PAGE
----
State v. Green, 23

CourtCourt of Appeals of Maryland
Writing for the CourtBELL, Chief.
Citation785 A.2d 1275,367 Md. 61
PartiesSTATE of Maryland, v. James GREEN, Jr.
Docket NumberNo. 23,23
Decision Date07 December 2001

785 A.2d 1275
367 Md. 61

STATE of Maryland,
James GREEN, Jr

No. 23, Sept. Term, 2000.

Court of Appeals of Maryland.

December 7, 2001.

785 A.2d 1276
Sarah Page Pritzlaff, Assistant Attorney General (J. Joseph Curran, Jr., Attorney General of Maryland, on brief), Baltimore, for petitioners

George E. Burns, Jr., Assistant Public Defender (Stephen E. Harris, Public Defender, on brief), Baltimore, for respondent.


BELL, Chief Judge.

In this case, we must determine whether the State may appeal, either pursuant to a common law right of appeal or as a result of Maryland Code (1976, 1998 Repl.Vol.)

785 A.2d 1277
§ 12-302(c) of the Courts and Judicial Proceedings Article,2 the granting, by the Circuit Court for Prince George's County, of a criminal defendant's untimely filed motion to revise his statutorily mandated sentence. We shall hold that the State does not have a common law right to appeal a criminal sentence, in the process overruling our decision in Cardinell v. State, 335 Md. 381, 644 A.2d 11 (1994), but that its appeal in this case is expressly authorized by § 12-302(c)(2). Accordingly, we shall deny the petitioner's Motion to Dismiss the State's appeal and, on the merits, reverse the judgment of the Circuit Court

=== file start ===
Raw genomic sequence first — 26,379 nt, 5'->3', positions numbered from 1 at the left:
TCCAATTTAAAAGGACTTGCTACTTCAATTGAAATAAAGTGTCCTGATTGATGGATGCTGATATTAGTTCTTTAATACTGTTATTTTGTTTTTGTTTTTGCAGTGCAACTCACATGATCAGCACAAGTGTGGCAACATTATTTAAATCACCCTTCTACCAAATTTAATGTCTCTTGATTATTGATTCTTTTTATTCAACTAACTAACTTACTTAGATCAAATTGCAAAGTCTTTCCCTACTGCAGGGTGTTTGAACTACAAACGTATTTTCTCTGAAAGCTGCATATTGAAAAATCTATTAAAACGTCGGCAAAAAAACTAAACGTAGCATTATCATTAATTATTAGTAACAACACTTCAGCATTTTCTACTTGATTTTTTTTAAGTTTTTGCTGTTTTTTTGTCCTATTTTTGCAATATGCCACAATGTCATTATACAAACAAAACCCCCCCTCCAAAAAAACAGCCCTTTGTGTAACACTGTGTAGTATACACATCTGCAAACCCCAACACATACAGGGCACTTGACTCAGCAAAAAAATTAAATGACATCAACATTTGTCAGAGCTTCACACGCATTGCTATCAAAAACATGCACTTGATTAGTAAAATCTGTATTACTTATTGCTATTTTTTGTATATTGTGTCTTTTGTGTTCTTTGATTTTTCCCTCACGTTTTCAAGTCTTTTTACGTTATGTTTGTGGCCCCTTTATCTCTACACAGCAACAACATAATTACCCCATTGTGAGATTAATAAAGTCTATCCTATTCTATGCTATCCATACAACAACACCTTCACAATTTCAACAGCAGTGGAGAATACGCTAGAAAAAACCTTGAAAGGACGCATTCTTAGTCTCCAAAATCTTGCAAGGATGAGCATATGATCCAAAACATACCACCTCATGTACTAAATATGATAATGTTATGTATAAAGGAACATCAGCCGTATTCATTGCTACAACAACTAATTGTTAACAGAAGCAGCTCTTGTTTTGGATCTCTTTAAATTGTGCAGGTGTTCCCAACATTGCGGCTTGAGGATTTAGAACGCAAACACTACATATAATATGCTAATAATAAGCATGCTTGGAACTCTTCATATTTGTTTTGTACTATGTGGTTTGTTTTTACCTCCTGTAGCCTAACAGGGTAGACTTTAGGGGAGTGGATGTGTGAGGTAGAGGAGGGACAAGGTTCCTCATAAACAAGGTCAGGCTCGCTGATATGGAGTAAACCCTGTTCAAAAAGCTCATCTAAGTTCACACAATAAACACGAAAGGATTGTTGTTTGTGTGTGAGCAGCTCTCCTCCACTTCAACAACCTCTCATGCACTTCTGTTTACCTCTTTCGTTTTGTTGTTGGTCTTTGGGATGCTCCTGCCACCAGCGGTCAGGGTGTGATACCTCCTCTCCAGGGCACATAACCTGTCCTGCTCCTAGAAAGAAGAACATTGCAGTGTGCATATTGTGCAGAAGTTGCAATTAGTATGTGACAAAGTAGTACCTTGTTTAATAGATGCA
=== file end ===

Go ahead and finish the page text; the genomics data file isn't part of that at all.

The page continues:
The petitioner, James Green, Jr., was charged in a ten-count indictment with multiple offenses, including robbery with a deadly weapon and motor vehicle manslaughter. Having entered guilty pleas in the Circuit Court for Prince George's County to those offenses, he was sentenced, on March 28, 1994, for the robbery with a deadly weapon charge, as a repeat violent offender, pursuant to Maryland Code (1957, 1992 Rep. Vol.) Art. 27 § 643B(c),3 to twenty-five years imprisonment, without the possibility of parole, and to a ten-year concurrent term for the motor

785 A.2d 1278
vehicle manslaughter offense. The commitment record did not reflect those sentences accurately, however. Rather, it stated, incorrectly, that the twenty-five-year sentence without parole was for the motor vehicle manslaughter count and the ten-year concurrent sentence was for the robbery with a deadly weapon offense